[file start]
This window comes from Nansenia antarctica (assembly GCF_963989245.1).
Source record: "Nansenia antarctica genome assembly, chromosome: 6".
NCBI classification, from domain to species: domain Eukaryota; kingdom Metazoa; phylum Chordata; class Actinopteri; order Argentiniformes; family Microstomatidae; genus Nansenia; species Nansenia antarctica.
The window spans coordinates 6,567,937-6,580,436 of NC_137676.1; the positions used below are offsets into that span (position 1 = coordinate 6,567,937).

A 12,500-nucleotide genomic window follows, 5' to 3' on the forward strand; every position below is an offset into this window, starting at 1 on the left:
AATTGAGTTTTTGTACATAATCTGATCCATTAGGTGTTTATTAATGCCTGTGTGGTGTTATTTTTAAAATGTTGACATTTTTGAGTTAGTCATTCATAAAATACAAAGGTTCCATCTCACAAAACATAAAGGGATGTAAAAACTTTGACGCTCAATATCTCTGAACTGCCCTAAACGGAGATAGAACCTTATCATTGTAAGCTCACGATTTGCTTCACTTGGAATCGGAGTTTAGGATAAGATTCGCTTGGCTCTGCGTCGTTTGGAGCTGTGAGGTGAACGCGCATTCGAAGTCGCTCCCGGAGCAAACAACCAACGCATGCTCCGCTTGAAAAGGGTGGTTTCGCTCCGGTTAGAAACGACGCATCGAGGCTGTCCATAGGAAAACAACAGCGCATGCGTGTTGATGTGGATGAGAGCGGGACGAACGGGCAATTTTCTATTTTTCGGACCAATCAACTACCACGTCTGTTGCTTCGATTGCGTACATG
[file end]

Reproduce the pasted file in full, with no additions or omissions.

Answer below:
This window comes from Nansenia antarctica (assembly GCF_963989245.1).
Source record: "Nansenia antarctica genome assembly, chromosome: 6".
NCBI classification, from domain to species: domain Eukaryota; kingdom Metazoa; phylum Chordata; class Actinopteri; order Argentiniformes; family Microstomatidae; genus Nansenia; species Nansenia antarctica.
The window spans coordinates 6,567,937-6,580,436 of NC_137676.1; the positions used below are offsets into that span (position 1 = coordinate 6,567,937).

A 12,500-nucleotide genomic window follows, 5' to 3' on the forward strand; every position below is an offset into this window, starting at 1 on the left:
AATTGAGTTTTTGTACATAATCTGATCCATTAGGTGTTTATTAATGCCTGTGTGGTGTTATTTTTAAAATGTTGACATTTTTGAGTTAGTCATTCATAAAATACAAAGGTTCCATCTCACAAAACATAAAGGGATGTAAAAACTTTGACGCTCAATATCTCTGAACTGCCCTAAACGGAGATAGAACCTTATCATTGTAAGCTCACGATTTGCTTCACTTGGAATCGGAGTTTAGGATAAGATTCGCTTGGCTCTGCGTCGTTTGGAGCTGTGAGGTGAACGCGCATTCGAAGTCGCTCCCGGAGCAAACAACCAACGCATGCTCCGCTTGAAAAGGGTGGTTTCGCTCCGGTTAGAAACGACGCATCGAGGCTGTCCATAGGAAAACAACAGCGCATGCGTGTTGATGTGGATGAGAGCGGGACGAACGGGCAATTTTCTATTTTTCGGACCAATCAACTACCACGTCTGTTGCTTCGATTGCGTACATG